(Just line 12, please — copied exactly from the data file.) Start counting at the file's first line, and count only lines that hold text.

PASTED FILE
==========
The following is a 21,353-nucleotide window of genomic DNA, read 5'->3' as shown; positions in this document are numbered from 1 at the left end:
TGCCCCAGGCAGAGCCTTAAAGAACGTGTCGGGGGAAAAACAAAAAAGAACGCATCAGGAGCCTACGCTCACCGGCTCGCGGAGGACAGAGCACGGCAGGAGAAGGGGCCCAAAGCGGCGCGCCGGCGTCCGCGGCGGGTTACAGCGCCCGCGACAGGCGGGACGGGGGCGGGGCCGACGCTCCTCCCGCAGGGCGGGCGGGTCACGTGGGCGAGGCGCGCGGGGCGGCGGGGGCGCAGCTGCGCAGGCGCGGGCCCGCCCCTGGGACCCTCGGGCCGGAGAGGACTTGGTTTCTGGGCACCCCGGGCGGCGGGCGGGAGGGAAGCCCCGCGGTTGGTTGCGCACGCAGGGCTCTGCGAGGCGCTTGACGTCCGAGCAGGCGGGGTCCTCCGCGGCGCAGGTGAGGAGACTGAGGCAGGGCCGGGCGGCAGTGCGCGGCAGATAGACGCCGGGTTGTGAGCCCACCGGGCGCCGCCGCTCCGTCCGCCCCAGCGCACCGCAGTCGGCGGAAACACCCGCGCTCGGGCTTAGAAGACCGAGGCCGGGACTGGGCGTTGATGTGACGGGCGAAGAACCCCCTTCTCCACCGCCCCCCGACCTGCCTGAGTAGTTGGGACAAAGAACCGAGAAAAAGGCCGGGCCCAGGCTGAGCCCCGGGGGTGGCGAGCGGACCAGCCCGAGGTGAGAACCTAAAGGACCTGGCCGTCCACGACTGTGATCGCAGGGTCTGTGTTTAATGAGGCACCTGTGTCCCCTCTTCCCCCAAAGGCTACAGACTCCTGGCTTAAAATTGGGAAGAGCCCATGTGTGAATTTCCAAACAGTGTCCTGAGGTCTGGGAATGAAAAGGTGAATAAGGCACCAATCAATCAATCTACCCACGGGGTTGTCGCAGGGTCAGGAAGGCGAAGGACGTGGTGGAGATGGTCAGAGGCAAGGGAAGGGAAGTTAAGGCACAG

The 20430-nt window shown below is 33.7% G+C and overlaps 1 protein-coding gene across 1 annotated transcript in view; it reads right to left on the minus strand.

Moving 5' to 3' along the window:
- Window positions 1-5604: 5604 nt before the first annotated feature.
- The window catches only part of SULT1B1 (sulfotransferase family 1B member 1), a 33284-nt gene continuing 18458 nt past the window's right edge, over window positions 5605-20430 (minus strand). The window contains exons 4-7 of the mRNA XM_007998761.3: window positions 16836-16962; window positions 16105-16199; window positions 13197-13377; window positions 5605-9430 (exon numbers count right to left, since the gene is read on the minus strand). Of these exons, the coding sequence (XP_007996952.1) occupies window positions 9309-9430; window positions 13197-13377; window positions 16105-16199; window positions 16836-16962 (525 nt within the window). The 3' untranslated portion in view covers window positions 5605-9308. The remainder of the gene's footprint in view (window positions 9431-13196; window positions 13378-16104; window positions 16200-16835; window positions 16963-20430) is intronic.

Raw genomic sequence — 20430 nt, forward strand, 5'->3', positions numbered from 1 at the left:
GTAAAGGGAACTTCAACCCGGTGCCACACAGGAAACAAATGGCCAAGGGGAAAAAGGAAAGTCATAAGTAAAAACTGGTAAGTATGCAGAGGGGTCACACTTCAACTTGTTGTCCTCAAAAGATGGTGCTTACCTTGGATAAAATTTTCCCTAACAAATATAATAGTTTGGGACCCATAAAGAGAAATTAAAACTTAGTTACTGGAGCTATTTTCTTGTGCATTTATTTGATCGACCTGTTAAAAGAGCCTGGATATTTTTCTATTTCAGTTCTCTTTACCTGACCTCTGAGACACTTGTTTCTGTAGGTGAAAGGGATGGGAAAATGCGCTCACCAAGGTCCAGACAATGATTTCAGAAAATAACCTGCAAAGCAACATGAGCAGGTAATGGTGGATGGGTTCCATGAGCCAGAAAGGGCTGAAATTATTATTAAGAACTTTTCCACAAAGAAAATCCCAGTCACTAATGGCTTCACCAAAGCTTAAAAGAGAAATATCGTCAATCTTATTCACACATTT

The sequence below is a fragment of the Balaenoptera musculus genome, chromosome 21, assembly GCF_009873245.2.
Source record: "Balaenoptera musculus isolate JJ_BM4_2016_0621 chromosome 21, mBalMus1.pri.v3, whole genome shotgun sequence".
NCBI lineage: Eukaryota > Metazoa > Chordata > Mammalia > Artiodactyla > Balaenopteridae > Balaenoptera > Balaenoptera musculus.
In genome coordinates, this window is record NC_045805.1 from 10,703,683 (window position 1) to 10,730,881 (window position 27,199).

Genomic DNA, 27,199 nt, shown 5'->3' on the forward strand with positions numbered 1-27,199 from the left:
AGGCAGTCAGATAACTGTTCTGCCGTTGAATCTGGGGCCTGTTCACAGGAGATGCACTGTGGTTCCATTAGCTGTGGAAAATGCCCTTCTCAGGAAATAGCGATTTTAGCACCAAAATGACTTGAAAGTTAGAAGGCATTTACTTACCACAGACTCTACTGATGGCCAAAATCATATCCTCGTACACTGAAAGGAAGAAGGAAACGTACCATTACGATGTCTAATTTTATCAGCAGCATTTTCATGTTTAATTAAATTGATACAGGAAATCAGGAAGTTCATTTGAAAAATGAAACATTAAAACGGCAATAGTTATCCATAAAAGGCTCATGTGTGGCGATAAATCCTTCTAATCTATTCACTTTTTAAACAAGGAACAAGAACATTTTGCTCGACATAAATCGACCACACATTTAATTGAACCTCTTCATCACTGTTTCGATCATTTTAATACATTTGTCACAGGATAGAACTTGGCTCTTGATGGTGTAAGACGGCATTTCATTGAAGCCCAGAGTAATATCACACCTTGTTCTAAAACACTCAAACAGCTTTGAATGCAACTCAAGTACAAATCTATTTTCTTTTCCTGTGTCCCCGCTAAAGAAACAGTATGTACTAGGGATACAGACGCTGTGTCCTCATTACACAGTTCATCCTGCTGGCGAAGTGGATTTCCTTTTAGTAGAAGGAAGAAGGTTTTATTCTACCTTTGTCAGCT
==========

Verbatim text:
In genome coordinates, this window is record NC_045805.1 from 10,703,683 (window position 1) to 10,730,881 (window position 27,199).